When I asked myself what’s missing, there are two answers to this, one social and one content-related:

1. Limitation of communities. Blogging and online presence as part of a community model is absolutely useful and rewarding. But a community cannot grow beyond certain humane limits, especially if all members of the community have the same goals (writing & publishing) & communities are also subject to a normative “Tall Poppy Syndrome“.

2. No book. I’ve worked hard on the hundreds of micro prose pieces that I’ve written and published at a good rate; but a bunch of shorts doesn’t amount to a “product”, it’s only a pleasant drip. Readers, I presume, respond to books. Saddle up then…and get back to work, leave the shadow of permanent chatter.

Or perhaps all this is idle talk and I’m just tired. Well, it’s my blog, innit. I take heart from the words of a greater man:

“We must be willing to let go of the life we have planned, so as to have the life that is waiting for us.” — E.M. Forster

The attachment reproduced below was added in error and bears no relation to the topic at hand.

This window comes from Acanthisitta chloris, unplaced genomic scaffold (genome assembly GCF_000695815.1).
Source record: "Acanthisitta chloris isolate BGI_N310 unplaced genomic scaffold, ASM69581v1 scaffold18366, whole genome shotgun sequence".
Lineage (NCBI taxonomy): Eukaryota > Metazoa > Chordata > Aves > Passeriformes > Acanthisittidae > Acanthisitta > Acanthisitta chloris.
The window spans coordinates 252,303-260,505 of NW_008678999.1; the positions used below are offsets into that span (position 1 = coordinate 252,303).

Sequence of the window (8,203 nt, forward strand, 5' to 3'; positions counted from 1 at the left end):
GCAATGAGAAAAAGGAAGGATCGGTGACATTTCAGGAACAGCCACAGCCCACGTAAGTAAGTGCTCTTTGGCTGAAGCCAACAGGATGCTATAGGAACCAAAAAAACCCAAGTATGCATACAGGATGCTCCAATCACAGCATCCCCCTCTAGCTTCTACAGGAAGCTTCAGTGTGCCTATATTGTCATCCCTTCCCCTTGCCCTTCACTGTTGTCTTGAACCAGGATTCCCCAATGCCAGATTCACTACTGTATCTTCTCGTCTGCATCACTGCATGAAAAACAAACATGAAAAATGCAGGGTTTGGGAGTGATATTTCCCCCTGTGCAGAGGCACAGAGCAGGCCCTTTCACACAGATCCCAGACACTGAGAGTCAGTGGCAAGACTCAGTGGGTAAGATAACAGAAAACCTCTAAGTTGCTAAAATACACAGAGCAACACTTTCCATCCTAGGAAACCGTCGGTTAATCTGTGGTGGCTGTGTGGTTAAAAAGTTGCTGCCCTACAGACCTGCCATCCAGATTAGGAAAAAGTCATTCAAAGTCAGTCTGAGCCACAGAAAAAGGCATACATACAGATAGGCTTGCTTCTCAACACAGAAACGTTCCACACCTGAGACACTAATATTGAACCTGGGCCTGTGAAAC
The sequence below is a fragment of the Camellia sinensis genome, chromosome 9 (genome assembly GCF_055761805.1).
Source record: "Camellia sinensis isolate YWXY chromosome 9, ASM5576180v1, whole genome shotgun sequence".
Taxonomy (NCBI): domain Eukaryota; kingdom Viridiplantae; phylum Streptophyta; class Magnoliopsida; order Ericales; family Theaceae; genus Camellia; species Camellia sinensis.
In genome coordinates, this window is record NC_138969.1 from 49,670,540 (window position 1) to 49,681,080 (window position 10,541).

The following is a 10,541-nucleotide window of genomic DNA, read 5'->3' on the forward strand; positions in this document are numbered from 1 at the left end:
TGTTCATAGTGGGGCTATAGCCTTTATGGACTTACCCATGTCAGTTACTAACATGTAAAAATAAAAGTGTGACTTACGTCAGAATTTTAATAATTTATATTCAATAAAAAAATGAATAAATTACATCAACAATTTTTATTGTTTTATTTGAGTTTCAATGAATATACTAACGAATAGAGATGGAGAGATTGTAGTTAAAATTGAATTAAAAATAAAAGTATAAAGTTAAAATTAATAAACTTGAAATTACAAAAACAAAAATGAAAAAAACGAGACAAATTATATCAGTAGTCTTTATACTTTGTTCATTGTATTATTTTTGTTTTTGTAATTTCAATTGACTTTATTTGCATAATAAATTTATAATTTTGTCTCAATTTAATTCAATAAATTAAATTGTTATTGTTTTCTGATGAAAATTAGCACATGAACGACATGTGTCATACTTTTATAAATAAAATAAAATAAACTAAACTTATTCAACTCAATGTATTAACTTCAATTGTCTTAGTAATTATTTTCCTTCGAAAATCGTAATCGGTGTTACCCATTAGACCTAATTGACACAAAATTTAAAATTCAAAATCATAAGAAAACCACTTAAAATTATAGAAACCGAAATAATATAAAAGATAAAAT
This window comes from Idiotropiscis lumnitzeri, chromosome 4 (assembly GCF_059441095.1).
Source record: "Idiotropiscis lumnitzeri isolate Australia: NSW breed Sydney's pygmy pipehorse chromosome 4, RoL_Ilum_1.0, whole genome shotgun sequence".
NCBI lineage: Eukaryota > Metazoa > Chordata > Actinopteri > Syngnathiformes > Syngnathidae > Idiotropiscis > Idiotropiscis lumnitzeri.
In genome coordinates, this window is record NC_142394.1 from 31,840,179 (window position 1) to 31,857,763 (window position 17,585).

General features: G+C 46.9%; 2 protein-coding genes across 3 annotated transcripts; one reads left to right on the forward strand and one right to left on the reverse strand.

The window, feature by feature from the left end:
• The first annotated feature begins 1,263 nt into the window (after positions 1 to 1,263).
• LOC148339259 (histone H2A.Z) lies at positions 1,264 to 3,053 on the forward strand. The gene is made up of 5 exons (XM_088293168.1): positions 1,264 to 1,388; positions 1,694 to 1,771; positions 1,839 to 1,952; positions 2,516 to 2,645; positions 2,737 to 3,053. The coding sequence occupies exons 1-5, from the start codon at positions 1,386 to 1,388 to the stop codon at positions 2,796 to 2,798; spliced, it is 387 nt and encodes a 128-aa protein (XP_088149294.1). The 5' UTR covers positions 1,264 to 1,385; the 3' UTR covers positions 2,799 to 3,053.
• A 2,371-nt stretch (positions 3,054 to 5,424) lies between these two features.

Cheerio then, for a while at least, until I know what to think!

Marcus Speh

*/The title is a quote by E.M.Forster (from: Aspects of the Novel, 1927). In another year, I might have quoted him as saying “Only Connect” instead. I wrote this post in two installments totaling about 2 hours of precious prose writing time. Places with freebies where I will suspend free unfettered pre-publishing include: 1000 shipwrecked penguins100 days and nights;krautflash; already out of operation since last year were: flash by flawntflawnt. I will however re-issue published prose here on a spanking new “story of the week” page, with 100 weeks on the horizon.